Monday, September 28th, 2020

Foxtel-Austar merger makes sense

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Foxtel’s proposed merger with Austar took another step in the right direction last week when the Australian Competition and Consumer Commissions (ACCC) commenced market consultations over Foxtel’s draft undertakings. Foxtel has provided the ACCC with undertakings in order to allay ACCC concerns that a merged company would hamper competition in the IPTV market. Foxtel and Austar, along with Telstra (50% owner of Foxtel) all currently have some form of an IPTV offering in the market.

As it stands Austar and Foxtel only compete in one market, the Gold Coast. The glamour strip sees Foxtel signing cable customers only, whilst Austar has the monopoly on satellite installations. Even without any merger the two companies are extremely close through XYZ Networks (50:50 joint owned by Austar & Foxtel) , joint bidding for sporting rights such as the AFL and for the most part offering the same channels.

The merger in my view makes business sense. Foxtel and Austar face increasing competition from digital FTA channels and IPTV providers. With penetration rates at only around one-third of metropolitan households both Foxtel and Austar already have enough trouble trying to grow subscriber numbers.

The barriers to entry for other cable/satellite providers to enter the market is now too high, given the increasingly fragmented media landscape. Internationally pay-TV penetration is much higher, e.g. in New Zealand or the United States. It will be a long road ahead for operators to reach similar levels in Australia and it would seem without the advantages that a merged Foxtel-Austar would create, the level of subscribing households in Australia will not greatly increase. Infrastructure, content and marketing costs are prohibitive for new entrants to compete in non-IPTV subscription-TV markets.

A couple of examples spring to mind illustrating the difficulty of establishing and continuing to grow subscription-TV businesses in Australia.

Optus previously directly competed against Foxtel with its own suite of channels including C7 Sport. This model was not sustainable in a small market and hence Optus is now a Foxtel reseller. More recently Bruce Gordon’s ill-fated pay-TV venture Select TV attempted to sell low cost specialist subscription channels. The venture failed and was sold off.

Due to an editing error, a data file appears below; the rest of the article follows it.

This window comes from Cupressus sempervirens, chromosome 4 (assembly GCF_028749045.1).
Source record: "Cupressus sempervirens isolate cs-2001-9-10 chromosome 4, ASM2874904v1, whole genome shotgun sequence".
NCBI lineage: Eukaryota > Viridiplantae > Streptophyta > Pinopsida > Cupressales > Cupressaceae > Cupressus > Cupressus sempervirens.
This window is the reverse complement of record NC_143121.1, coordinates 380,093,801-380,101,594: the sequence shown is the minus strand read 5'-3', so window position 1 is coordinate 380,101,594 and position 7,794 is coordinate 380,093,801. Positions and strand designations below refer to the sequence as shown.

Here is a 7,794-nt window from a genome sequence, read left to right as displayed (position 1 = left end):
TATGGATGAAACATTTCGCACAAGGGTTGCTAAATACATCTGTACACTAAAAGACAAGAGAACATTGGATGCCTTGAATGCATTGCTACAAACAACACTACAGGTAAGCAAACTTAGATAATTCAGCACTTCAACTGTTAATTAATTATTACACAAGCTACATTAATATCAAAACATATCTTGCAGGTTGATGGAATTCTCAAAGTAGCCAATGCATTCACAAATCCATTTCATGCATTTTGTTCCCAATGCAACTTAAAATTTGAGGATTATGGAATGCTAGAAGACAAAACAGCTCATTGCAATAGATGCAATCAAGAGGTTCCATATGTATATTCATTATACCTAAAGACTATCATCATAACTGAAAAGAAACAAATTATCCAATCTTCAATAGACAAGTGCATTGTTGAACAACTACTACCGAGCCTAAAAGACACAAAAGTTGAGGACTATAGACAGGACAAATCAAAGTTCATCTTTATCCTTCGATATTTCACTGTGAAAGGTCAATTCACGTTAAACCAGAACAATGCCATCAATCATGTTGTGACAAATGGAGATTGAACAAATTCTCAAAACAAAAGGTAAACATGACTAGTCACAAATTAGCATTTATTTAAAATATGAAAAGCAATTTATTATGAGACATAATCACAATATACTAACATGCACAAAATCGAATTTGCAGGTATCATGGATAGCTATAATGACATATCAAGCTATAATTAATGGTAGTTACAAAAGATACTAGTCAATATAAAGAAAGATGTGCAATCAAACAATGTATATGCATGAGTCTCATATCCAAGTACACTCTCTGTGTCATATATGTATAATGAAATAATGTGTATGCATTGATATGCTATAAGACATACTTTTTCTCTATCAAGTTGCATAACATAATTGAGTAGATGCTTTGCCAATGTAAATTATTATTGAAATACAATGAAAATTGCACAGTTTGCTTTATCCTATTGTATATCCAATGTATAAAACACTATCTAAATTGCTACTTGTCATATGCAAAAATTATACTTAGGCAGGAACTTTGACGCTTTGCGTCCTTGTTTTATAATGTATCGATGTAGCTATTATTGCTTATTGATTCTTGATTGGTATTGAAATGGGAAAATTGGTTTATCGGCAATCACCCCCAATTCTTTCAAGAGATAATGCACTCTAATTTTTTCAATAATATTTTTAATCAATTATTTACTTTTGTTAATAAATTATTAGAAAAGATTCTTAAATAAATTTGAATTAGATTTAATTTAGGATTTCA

A merged Foxtel-Austar entity will streamline the businesses that are already so closely intertwined. This will allow them to compete more economically in the market and most likely increase subscription-TV penetration in Aussie households. The result is greater revenues from an entity with over 2 million subscribing households due to the synergies found between the two companies. The by-product will be greater investment in Aussie content, which is great news for content creation industries in Australia.

The ACCC’s fear that a merged pay-TV giant is bad news for IPTV entrants is not without merit. I wrote at the time of last year’s announcement of the new AFL media rights deal that Foxtel’s share of the rights would perfectly position it for IPTV dominance given its content and subscribers already with internet enabled set-top boxes. However a merger of Foxtel-Austar, whilst creating a large media company will not destroy the burgeoning IPTV market. This is because of the lower costs to entry that exist for IPTV operators. Furthermore the ability to deliver niche/specifically targeted content through multiple delivery methods adds to the competitive IPTV environment.  For example an IPTV service like Fetch TV, as opposed to a service such as Hulu, illustrates how IPTV encourages a range of providers with different business models.